By: Laura Walton AFC®
As with many favorite recipes, the ingredients are simple but the dish is a crowd pleaser that is served time and again with predictable results and rave reviews. As you know, Warren Buffett’s secret investing ingredient is the low-cost S&P 500 index fund but, he says, the mega-rich can’t believe that something so simple can’t be improved upon by better (insert “more costly”) investments.
A piece in Business Insider celebrated Warren’s 87th birthday with excerpts from his 2017 shareholder letter:
“Over the years, I’ve often been asked for investment advice, and in the process of answering I’ve learned a good deal about human behavior. My regular recommendation has been a low-cost S&P 500 index fund. To their credit, my friends who possess only modest means have usually followed my suggestion. I believe, however, that none of the mega-rich individuals, institutions or pension funds has followed that same advice when I’ve given it to them.
“Instead, these investors politely thank me for my thoughts and depart to listen to the siren song of a high-fee manager or, in the case of many institutions, to seek out another breed of hyper-helper called a consultant.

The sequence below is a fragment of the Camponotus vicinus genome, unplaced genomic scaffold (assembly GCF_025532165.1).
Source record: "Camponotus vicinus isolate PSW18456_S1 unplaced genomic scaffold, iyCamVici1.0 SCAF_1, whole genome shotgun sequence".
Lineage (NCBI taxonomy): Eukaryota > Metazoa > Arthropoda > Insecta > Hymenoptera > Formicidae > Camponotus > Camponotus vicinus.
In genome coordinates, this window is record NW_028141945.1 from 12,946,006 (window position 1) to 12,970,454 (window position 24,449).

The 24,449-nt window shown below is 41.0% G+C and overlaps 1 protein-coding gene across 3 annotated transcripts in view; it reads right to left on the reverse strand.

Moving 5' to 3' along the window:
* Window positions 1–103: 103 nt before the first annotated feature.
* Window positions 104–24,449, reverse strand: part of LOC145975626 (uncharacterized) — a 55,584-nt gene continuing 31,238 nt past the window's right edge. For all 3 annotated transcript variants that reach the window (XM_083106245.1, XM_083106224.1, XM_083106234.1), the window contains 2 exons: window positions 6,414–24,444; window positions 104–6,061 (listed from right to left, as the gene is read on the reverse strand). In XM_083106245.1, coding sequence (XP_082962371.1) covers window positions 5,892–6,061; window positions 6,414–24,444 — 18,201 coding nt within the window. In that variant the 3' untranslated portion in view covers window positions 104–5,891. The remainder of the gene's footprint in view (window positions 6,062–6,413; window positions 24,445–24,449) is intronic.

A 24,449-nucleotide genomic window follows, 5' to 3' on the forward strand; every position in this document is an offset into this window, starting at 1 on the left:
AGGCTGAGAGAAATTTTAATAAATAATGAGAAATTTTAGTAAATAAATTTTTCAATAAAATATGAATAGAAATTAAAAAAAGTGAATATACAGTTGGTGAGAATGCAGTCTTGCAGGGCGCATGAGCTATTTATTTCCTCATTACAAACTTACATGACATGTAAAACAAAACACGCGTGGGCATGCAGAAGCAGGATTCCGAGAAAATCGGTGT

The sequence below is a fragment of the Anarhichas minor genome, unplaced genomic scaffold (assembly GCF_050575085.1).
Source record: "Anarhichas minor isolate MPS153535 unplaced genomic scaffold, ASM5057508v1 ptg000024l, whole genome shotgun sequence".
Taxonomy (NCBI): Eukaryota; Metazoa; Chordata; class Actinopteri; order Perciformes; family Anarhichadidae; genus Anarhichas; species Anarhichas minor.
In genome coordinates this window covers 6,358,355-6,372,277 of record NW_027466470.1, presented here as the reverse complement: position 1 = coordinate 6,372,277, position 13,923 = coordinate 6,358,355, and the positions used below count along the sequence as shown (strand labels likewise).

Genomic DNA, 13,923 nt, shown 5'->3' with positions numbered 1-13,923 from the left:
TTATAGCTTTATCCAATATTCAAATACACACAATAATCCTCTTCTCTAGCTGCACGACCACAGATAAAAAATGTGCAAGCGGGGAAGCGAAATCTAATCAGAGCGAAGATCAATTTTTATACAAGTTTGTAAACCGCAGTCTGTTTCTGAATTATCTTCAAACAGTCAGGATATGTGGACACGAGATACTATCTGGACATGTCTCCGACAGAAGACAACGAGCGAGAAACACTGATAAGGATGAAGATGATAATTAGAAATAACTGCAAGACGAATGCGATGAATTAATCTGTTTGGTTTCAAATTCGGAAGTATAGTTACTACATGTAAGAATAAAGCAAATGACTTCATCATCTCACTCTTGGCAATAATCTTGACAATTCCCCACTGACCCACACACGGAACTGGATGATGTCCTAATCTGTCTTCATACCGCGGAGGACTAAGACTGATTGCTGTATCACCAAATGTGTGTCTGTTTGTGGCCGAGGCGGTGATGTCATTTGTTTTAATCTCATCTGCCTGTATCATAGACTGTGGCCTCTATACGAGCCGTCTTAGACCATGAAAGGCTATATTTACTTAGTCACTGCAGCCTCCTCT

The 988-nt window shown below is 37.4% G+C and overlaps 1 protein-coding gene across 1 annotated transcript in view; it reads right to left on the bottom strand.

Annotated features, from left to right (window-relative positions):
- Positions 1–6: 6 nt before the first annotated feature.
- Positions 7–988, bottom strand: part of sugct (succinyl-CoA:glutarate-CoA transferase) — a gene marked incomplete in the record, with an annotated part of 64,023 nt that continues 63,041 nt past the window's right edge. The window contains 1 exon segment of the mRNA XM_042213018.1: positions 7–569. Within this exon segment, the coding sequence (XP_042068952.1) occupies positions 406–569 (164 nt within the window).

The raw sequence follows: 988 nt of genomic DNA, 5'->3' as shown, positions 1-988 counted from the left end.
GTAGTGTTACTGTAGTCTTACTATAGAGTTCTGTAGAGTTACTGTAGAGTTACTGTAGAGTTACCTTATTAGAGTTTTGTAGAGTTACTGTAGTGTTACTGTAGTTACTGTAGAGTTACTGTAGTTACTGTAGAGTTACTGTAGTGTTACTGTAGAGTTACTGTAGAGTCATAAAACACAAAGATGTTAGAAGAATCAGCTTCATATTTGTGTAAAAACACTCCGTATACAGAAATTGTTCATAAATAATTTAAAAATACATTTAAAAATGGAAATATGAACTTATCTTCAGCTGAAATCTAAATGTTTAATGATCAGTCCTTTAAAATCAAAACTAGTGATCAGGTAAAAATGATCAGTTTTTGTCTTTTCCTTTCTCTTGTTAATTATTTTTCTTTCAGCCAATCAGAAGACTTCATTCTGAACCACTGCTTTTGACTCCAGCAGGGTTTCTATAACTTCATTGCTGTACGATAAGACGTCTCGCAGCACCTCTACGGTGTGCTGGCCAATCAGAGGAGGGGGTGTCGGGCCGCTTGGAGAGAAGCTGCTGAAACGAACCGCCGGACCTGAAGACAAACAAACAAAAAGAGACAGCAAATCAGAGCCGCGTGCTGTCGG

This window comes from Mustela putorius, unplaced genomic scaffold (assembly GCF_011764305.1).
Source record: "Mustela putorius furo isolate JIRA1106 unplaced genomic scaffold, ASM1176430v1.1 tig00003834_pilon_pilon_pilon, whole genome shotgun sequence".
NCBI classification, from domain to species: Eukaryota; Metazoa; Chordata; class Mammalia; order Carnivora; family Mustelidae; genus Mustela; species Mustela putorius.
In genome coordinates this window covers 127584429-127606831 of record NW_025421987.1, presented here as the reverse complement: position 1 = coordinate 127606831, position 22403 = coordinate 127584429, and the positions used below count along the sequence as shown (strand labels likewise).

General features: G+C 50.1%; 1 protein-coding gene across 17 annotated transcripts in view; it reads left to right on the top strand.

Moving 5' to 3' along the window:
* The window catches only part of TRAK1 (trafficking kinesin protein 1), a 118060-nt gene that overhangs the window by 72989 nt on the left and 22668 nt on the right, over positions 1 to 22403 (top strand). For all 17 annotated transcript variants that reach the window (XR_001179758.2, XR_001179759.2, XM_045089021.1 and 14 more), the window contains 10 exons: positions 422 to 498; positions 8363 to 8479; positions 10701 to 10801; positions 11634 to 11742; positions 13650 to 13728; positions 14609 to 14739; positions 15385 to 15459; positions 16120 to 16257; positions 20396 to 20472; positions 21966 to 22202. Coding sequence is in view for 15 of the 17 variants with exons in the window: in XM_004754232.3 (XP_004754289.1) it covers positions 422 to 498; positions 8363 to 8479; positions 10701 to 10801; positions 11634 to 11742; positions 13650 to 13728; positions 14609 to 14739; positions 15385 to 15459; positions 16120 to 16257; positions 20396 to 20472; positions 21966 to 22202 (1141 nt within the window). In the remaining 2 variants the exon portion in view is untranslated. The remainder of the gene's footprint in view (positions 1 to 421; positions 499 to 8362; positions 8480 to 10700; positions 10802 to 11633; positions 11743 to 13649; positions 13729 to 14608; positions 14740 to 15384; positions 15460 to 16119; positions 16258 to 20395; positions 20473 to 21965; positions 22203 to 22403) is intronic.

“That professional, however, faces a problem. Can you imagine an investment consultant telling clients, year after year, to keep adding to an index fund replicating the S&P 500? That would be career suicide. Large fees flow to these hyper-helpers, however, if they recommend small managerial shifts every year or so. That advice is often delivered in esoteric gibberish that explains why fashionable investment ‘styles’ or current economic trends make the shift appropriate.
“The wealthy are accustomed to feeling that it is their lot in life to get the best food, schooling, entertainment, housing, plastic surgery, sports ticket, you name it. Their money, they feel, should buy them something superior compared to what the masses receive.
“My calculation, admittedly very rough, is that the search by the elite for superior investment advice has caused it, in aggregate, to waste more than $100 billion over the past decade. Figure it out: Even a 1% fee on a few trillion dollars adds up. Of course, not every investor who put money in hedge funds ten years ago lagged S&P returns. But I believe my calculation of the aggregate shortfall is conservative.
“Human behavior won’t change. Wealthy individuals, pension funds, endowments and the like will continue to feel they deserve something ‘extra’ in investment advice. Those advisors who cleverly play to this expectation will get very rich…The likely result from this parade of promises is predicted in an adage: ‘When a person with money meets a person with experience, the one with experience ends up with the money and the one with money leaves with experience.”
Once again, sage advice from an indisputably successful investor – don’t tamper with the recipe!